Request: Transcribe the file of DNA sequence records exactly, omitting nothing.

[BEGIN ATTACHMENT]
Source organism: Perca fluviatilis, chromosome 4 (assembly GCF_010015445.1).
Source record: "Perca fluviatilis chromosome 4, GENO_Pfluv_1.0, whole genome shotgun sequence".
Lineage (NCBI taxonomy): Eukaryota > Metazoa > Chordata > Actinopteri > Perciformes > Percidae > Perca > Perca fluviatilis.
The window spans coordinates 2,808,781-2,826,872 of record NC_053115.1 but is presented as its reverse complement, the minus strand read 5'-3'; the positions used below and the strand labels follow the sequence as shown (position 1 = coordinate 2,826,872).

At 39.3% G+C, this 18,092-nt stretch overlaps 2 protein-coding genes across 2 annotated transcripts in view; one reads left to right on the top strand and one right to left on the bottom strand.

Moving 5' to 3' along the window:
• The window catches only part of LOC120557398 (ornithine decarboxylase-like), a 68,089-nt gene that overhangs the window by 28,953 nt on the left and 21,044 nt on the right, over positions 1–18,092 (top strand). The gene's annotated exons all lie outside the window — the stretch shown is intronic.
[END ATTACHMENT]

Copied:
Source organism: Perca fluviatilis, chromosome 4 (assembly GCF_010015445.1).
Source record: "Perca fluviatilis chromosome 4, GENO_Pfluv_1.0, whole genome shotgun sequence".
Lineage (NCBI taxonomy): Eukaryota > Metazoa > Chordata > Actinopteri > Perciformes > Percidae > Perca > Perca fluviatilis.
The window spans coordinates 2,808,781-2,826,872 of record NC_053115.1 but is presented as its reverse complement, the minus strand read 5'-3'; the positions used below and the strand labels follow the sequence as shown (position 1 = coordinate 2,826,872).

At 39.3% G+C, this 18,092-nt stretch overlaps 2 protein-coding genes across 2 annotated transcripts in view; one reads left to right on the top strand and one right to left on the bottom strand.

Moving 5' to 3' along the window:
• The window catches only part of LOC120557398 (ornithine decarboxylase-like), a 68,089-nt gene that overhangs the window by 28,953 nt on the left and 21,044 nt on the right, over positions 1–18,092 (top strand). The gene's annotated exons all lie outside the window — the stretch shown is intronic.